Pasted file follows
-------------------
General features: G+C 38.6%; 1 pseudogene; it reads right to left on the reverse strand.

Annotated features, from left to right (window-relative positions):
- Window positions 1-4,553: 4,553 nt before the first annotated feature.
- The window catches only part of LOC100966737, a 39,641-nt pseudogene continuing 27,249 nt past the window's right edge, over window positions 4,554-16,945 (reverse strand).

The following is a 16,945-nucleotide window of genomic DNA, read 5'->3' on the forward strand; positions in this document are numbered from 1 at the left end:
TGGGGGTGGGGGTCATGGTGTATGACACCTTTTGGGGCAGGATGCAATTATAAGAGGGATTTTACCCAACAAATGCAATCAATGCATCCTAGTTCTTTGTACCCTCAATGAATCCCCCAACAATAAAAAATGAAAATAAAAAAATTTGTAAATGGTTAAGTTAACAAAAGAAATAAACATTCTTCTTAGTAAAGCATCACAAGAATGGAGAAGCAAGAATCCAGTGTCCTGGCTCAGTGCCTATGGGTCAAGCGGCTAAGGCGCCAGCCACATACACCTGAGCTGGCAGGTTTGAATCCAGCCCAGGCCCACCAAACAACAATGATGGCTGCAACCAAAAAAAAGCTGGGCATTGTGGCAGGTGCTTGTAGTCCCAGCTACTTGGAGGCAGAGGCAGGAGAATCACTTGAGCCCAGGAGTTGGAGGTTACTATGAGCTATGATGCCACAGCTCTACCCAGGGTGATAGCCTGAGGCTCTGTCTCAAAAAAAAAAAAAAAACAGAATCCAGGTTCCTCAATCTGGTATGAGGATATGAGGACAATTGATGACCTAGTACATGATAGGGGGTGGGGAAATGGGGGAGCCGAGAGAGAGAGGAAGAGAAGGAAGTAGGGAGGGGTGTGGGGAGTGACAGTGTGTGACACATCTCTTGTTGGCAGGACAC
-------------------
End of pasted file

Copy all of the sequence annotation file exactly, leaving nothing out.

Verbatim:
General features: G+C 38.6%; 1 pseudogene; it reads right to left on the reverse strand.

Annotated features, from left to right (window-relative positions):
- Window positions 1-4,553: 4,553 nt before the first annotated feature.
- The window catches only part of LOC100966737, a 39,641-nt pseudogene continuing 27,249 nt past the window's right edge, over window positions 4,554-16,945 (reverse strand).

The following is a 16,945-nucleotide window of genomic DNA, read 5'->3' on the forward strand; positions in this document are numbered from 1 at the left end:
TGGGGGTGGGGGTCATGGTGTATGACACCTTTTGGGGCAGGATGCAATTATAAGAGGGATTTTACCCAACAAATGCAATCAATGCATCCTAGTTCTTTGTACCCTCAATGAATCCCCCAACAATAAAAAATGAAAATAAAAAAATTTGTAAATGGTTAAGTTAACAAAAGAAATAAACATTCTTCTTAGTAAAGCATCACAAGAATGGAGAAGCAAGAATCCAGTGTCCTGGCTCAGTGCCTATGGGTCAAGCGGCTAAGGCGCCAGCCACATACACCTGAGCTGGCAGGTTTGAATCCAGCCCAGGCCCACCAAACAACAATGATGGCTGCAACCAAAAAAAAGCTGGGCATTGTGGCAGGTGCTTGTAGTCCCAGCTACTTGGAGGCAGAGGCAGGAGAATCACTTGAGCCCAGGAGTTGGAGGTTACTATGAGCTATGATGCCACAGCTCTACCCAGGGTGATAGCCTGAGGCTCTGTCTCAAAAAAAAAAAAAAAACAGAATCCAGGTTCCTCAATCTGGTATGAGGATATGAGGACAATTGATGACCTAGTACATGATAGGGGGTGGGGAAATGGGGGAGCCGAGAGAGAGAGGAAGAGAAGGAAGTAGGGAGGGGTGTGGGGAGTGACAGTGTGTGACACATCTCTTGTTGGCAGGACAC